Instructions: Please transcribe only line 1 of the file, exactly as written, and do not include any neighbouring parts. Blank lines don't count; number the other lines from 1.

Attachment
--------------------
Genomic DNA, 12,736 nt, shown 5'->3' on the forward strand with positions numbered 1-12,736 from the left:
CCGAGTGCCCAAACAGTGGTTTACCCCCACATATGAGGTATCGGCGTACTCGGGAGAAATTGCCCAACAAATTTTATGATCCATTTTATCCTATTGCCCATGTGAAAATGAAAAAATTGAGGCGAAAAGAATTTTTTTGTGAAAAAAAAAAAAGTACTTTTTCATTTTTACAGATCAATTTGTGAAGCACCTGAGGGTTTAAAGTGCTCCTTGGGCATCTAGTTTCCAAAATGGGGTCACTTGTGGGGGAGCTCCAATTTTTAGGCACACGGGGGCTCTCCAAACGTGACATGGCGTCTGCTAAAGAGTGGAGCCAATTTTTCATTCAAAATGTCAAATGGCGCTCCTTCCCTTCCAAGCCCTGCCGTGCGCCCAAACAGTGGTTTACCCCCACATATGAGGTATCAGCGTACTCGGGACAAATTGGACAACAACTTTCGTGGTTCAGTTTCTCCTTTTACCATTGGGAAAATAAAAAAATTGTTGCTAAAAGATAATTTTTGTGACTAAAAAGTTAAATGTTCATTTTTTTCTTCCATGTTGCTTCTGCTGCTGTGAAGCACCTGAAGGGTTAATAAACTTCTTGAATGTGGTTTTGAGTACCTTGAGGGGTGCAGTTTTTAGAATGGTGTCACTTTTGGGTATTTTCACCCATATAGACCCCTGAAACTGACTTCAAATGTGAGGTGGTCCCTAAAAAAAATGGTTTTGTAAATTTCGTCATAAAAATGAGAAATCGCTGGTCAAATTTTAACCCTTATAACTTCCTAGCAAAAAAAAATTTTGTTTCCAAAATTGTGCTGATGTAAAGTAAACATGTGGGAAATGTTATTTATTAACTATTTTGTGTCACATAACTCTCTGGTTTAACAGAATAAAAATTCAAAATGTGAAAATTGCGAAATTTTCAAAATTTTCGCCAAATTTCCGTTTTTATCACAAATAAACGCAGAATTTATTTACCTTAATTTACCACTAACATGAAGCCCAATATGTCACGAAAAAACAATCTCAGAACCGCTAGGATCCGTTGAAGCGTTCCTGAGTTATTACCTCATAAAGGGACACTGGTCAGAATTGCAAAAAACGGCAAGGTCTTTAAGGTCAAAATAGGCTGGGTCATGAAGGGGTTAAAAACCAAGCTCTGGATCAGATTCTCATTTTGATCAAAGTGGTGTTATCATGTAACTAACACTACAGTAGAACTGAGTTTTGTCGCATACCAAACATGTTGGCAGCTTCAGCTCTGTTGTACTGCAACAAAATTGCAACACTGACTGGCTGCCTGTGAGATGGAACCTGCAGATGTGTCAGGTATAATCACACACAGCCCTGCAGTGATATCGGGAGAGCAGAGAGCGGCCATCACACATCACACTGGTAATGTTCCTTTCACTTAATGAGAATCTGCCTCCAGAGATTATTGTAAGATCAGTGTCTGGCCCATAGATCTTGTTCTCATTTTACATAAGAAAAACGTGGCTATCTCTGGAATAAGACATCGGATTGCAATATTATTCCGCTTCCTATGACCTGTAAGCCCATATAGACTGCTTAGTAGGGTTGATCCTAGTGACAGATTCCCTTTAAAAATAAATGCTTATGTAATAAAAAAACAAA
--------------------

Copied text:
Genomic DNA, 12,736 nt, shown 5'->3' on the forward strand with positions numbered 1-12,736 from the left: